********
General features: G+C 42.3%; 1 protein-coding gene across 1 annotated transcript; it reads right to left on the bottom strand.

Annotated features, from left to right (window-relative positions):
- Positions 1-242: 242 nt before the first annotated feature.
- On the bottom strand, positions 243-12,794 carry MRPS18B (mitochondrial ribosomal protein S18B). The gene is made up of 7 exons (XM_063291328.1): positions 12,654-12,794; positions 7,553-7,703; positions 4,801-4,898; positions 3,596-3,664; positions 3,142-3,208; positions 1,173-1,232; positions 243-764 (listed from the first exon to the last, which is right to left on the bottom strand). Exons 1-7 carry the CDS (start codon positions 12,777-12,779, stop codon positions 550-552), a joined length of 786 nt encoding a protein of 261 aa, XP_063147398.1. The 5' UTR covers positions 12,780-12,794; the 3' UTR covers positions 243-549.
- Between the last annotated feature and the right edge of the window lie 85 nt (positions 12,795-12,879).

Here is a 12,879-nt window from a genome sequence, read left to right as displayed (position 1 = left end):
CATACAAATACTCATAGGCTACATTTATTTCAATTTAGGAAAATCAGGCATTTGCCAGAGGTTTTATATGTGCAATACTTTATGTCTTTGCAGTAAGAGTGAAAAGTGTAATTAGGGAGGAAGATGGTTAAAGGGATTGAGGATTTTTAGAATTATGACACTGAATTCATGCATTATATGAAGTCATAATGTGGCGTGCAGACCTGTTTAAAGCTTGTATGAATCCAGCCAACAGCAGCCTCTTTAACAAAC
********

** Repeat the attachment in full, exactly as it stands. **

General features: G+C 42.3%; 1 protein-coding gene across 1 annotated transcript; it reads right to left on the bottom strand.

Annotated features, from left to right (window-relative positions):
- Positions 1-242: 242 nt before the first annotated feature.
- On the bottom strand, positions 243-12,794 carry MRPS18B (mitochondrial ribosomal protein S18B). The gene is made up of 7 exons (XM_063291328.1): positions 12,654-12,794; positions 7,553-7,703; positions 4,801-4,898; positions 3,596-3,664; positions 3,142-3,208; positions 1,173-1,232; positions 243-764 (listed from the first exon to the last, which is right to left on the bottom strand). Exons 1-7 carry the CDS (start codon positions 12,777-12,779, stop codon positions 550-552), a joined length of 786 nt encoding a protein of 261 aa, XP_063147398.1. The 5' UTR covers positions 12,780-12,794; the 3' UTR covers positions 243-549.
- Between the last annotated feature and the right edge of the window lie 85 nt (positions 12,795-12,879).

Here is a 12,879-nt window from a genome sequence, read left to right as displayed (position 1 = left end):
CATACAAATACTCATAGGCTACATTTATTTCAATTTAGGAAAATCAGGCATTTGCCAGAGGTTTTATATGTGCAATACTTTATGTCTTTGCAGTAAGAGTGAAAAGTGTAATTAGGGAGGAAGATGGTTAAAGGGATTGAGGATTTTTAGAATTATGACACTGAATTCATGCATTATATGAAGTCATAATGTGGCGTGCAGACCTGTTTAAAGCTTGTATGAATCCAGCCAACAGCAGCCTCTTTAACAAAC